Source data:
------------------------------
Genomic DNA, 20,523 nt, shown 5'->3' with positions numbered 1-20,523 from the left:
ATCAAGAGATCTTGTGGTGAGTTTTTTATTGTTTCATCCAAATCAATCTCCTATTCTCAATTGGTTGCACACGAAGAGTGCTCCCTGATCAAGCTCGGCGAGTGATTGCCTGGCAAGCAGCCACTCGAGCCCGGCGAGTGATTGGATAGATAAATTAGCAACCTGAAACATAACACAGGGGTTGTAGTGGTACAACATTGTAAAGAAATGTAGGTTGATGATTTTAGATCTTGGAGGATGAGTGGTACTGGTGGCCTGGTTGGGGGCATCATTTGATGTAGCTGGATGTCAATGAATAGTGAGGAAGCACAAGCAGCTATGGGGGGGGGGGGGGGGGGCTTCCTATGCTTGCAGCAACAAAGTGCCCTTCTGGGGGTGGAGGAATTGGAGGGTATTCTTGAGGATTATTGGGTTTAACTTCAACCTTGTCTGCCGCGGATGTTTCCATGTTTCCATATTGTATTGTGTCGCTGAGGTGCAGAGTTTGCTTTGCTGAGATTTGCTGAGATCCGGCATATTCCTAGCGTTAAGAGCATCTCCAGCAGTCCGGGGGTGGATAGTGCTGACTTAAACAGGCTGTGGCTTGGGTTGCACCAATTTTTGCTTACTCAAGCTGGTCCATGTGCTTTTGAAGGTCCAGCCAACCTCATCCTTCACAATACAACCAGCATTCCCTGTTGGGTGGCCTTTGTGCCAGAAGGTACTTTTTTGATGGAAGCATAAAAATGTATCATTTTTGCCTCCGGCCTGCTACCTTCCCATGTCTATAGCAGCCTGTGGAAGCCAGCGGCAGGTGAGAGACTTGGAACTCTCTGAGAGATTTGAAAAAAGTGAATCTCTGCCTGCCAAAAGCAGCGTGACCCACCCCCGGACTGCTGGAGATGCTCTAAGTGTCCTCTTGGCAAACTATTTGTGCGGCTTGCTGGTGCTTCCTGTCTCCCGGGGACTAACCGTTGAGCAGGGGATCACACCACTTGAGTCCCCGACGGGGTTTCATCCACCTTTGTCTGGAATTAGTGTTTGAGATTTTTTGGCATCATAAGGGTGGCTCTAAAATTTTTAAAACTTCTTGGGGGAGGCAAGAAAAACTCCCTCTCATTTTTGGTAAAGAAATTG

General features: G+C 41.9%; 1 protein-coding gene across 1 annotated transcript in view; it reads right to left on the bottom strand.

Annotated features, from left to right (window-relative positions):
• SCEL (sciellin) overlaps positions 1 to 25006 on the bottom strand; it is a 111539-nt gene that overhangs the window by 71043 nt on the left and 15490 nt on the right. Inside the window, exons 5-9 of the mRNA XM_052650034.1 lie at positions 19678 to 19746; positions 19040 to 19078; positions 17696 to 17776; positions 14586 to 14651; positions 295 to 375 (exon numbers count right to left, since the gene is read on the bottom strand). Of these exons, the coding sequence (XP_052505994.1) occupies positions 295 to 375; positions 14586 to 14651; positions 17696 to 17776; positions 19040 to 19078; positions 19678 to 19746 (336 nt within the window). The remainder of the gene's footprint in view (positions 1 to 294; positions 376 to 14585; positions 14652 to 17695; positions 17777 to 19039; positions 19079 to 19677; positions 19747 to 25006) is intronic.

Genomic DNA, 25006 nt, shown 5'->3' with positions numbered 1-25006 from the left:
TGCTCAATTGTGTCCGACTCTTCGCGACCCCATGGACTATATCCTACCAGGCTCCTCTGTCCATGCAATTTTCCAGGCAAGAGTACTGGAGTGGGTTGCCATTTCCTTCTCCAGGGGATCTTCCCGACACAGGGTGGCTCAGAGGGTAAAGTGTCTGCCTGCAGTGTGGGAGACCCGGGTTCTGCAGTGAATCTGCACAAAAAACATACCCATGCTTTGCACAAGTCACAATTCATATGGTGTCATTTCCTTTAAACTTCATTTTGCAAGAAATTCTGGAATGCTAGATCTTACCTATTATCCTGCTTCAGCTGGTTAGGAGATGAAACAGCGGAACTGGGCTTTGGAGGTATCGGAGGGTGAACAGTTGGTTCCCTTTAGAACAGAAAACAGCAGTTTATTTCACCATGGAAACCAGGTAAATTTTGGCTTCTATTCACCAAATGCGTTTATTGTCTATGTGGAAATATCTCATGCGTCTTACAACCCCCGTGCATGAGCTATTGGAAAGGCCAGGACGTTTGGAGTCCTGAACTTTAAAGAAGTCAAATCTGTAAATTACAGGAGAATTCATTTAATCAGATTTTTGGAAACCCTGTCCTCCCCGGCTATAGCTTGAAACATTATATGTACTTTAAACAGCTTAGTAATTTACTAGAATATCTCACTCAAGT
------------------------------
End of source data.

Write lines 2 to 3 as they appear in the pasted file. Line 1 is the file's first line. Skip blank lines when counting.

ATCAAGAGATCTTGTGGTGAGTTTTTTATTGTTTCATCCAAATCAATCTCCTATTCTCAATTGGTTGCACACGAAGAGTGCTCCCTGATCAAGCTCGGCGAGTGATTGCCTGGCAAGCAGCCACTCGAGCCCGGCGAGTGATTGGATAGATAAATTAGCAACCTGAAACATAACACAGGGGTTGTAGTGGTACAACATTGTAAAGAAATGTAGGTTGATGATTTTAGATCTTGGAGGATGAGTGGTACTGGTGGCCTGGTTGGGGGCATCATTTGATGTAGCTGGATGTCAATGAATAGTGAGGAAGCACAAGCAGCTATGGGGGGGGGGGGGGGGGGCTTCCTATGCTTGCAGCAACAAAGTGCCCTTCTGGGGGTGGAGGAATTGGAGGGTATTCTTGAGGATTATTGGGTTTAACTTCAACCTTGTCTGCCGCGGATGTTTCCATGTTTCCATATTGTATTGTGTCGCTGAGGTGCAGAGTTTGCTTTGCTGAGATTTGCTGAGATCCGGCATATTCCTAGCGTTAAGAGCATCTCCAGCAGTCCGGGGGTGGATAGTGCTGACTTAAACAGGCTGTGGCTTGGGTTGCACCAATTTTTGCTTACTCAAGCTGGTCCATGTGCTTTTGAAGGTCCAGCCAACCTCATCCTTCACAATACAACCAGCATTCCCTGTTGGGTGGCCTTTGTGCCAGAAGGTACTTTTTTGATGGAAGCATAAAAATGTATCATTTTTGCCTCCGGCCTGCTACCTTCCCATGTCTATAGCAGCCTGTGGAAGCCAGCGGCAGGTGAGAGACTTGGAACTCTCTGAGAGATTTGAAAAAAGTGAATCTCTGCCTGCCAAAAGCAGCGTGACCCACCCCCGGACTGCTGGAGATGCTCTAAGTGTCCTCTTGGCAAACTATTTGTGCGGCTTGCTGGTGCTTCCTGTCTCCCGGGGACTAACCGTTGAGCAGGGGATCACACCACTTGAGTCCCCGACGGGGTTTCATCCACCTTTGTCTGGAATTAGTGTTTGAGATTTTTTGGCATCATAAGGGTGGCTCTAAAATTTTTAAAACTTCTTGGGGGAGGCAAGAAAAACTCCCTCTCATTTTTGGTAAAGAAATTG

General features: G+C 41.9%; 1 protein-coding gene across 1 annotated transcript in view; it reads right to left on the bottom strand.